Monday, May 16, 2011

Required Reading for a Christian Worldview

In my last post, I gave some general advice to men and women going into secular colleges. Here are some specific resources that have helped in my personal development of a Christian worldview and an apologia (a defense) of the faith.

Required Reading/Listening/Visiting
If you had 15 hours to steel your mind against false ideas, I’d recommend preparing with the following. Many of these resources could be studied, and read or watched many times without exhaustion.

Mere Christianity – An incredible perspective on Christianity, summarizing the major doctrines of the faith in everyday language. He is able to communicate the truths of Christianity in English that doesn’t take a lifetime in Sunday school or a seminary degree to understand. His style is incredibly useful in learning how to communicate with nonbelievers. (~8 hours)

John Lennox and Richard Dawkins (the existence of God and miracles). Dawkins is probably the most famous living Atheist. This may be the best example of how to have a productive friendly conversation with an Atheist that I’ve yet heard. (~1 hour)

William Lane Craig vs. Bart Ehrman (the historicity of the Resurrection). Ehrman is probably the most famous skeptic of the Resurrection. This is a masterful debate that shows a powerful argument for the Resurrection and how to argue forcefully against the Resurrection-As-Exaggeration argument (~2 hours)

William Lane Craig vs. Christopher Hitchens (the existence of God). Hitchens is probably the second most famous living Atheist. Hitchens presentation is very typical of what to expect when talking with a convinced skeptic. Craig responds as he always does: with precision and force. (~2 hours)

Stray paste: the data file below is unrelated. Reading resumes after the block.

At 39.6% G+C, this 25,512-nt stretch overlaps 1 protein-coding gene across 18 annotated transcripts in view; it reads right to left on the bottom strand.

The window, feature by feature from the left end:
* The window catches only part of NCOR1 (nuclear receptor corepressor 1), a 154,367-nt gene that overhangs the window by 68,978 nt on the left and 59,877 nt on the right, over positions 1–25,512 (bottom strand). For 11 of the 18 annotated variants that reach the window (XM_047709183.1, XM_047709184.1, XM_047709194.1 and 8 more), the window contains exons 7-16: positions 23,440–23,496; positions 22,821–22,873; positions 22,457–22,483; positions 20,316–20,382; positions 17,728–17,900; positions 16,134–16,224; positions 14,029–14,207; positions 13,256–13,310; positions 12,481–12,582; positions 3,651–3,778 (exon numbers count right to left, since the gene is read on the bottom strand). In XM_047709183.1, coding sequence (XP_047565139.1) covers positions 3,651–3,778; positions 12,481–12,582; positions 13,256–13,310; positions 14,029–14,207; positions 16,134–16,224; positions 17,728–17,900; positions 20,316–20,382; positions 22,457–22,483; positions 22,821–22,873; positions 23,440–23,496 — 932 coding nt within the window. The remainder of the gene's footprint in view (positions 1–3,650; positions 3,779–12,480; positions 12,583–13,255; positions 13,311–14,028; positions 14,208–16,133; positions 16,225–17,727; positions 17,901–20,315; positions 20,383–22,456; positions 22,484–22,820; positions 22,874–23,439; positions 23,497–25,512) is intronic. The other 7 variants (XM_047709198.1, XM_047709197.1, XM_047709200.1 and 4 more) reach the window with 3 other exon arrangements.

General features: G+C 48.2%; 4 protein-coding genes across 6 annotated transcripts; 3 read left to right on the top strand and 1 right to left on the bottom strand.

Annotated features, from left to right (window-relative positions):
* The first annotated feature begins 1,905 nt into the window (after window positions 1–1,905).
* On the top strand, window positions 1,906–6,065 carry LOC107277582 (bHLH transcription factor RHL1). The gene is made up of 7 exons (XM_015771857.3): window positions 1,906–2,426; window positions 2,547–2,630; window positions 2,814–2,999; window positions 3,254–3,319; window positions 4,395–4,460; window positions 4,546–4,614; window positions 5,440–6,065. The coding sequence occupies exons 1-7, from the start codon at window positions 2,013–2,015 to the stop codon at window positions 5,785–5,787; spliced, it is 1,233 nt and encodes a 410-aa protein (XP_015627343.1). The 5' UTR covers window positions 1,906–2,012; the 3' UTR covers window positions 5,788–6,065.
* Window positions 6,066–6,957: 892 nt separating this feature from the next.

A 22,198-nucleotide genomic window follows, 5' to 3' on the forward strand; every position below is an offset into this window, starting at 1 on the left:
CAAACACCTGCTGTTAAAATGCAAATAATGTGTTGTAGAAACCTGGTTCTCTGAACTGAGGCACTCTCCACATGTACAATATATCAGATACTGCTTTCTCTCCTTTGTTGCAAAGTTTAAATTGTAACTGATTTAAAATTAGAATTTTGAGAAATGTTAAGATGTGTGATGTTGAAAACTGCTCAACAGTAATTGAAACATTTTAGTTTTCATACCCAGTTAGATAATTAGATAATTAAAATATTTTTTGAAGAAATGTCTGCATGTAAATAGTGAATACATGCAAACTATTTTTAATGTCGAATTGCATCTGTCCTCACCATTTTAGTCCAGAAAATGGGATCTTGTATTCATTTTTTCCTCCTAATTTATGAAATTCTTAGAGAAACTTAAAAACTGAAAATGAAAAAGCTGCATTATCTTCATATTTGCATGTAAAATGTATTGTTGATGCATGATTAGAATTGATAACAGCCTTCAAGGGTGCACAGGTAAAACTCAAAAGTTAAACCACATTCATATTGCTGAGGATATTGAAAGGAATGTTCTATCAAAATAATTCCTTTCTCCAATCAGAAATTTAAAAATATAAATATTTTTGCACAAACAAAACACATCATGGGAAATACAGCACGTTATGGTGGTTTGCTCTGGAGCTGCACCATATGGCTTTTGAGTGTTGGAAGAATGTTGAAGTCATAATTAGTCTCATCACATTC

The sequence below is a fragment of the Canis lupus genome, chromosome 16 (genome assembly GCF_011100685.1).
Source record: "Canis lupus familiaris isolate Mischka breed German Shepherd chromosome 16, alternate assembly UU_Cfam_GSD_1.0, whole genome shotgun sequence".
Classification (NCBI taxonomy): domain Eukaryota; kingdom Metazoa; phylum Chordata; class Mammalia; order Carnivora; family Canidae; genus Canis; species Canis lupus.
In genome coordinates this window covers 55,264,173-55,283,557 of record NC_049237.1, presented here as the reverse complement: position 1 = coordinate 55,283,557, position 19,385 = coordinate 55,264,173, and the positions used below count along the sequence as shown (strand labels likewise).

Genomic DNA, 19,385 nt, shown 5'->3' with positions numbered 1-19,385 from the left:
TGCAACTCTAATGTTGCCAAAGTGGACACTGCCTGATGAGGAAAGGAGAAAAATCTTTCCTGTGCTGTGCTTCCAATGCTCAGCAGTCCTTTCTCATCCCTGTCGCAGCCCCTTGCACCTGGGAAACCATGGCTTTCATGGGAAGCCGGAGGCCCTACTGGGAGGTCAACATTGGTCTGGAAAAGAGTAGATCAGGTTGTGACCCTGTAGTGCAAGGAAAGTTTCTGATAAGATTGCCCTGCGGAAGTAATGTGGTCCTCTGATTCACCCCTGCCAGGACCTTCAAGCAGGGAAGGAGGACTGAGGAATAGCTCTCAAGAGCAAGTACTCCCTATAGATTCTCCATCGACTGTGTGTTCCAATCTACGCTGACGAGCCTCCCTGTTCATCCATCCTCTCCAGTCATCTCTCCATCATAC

Veritas Forum – Lectures by top Christian thinkers from every field. Explore this site, especially as it pertains to the field you are interested in (or classes you are taking).   (~1 hour)

Blue Letter Bible – For the serious Bible student. You can have access to lexicons, different translations, and commentaries. (~1 hour)

Other Helpful Resources
Everything by CS Lewis – Study him. He’s answered most of the major questions we struggle with today. My favorite nonfictions in order: The Four Loves, The Abolition of Man (on education), The Problem of Pain, God in the Dock. He also wrote awesome sci-fi: The Space Trilogy. It’s also definitely worth it to read (or re-read) the Chronicles as an adult. You probably missed a lot as a kid J.

Orthodoxy - GK Chesterton. This book profoundly affected me. It's Chesterton's walk through the reasons why Christianity appealed to him, and he comes up with several really powerful reasons that are quite unique.

Learn the Bible in 24 Hours (Purchase .  Stream Online) - Chuck Missler. A series of 1-hour talks that are aimed to give a strategic picture of the Bible. It has been incredibly helpful in my coming to see the Bible as an inspired whole.

Love God with all Your Mind – JP Moreland. An incredible book on how we need to engage our mind to properly love God will all of ourselves. It gives very practical ideas on how to do this.

The Two Tasks edited by William Lane Craig. A series of essays on why Christians really really really need to succeed in the University.

The Reason for God by Tim Keller, 2008. This one is really good at answering modern objections and questions by a pastor working in NYC. It's very readable (i.e. the first quote in the book is from Darth Vader).

Ravi Zacharias. An Indian Christian philosopher. Google him; all of his stuff is great. "What Does it Mean to be Human" (here) is a good place to start. He’s especially good against Pantheism and pluralism. Here is a talk on Pantheism/Eastern though (Part 1 Part 2 Part 3 Part 4), and one on Pluralism (Part 1 Part 2).

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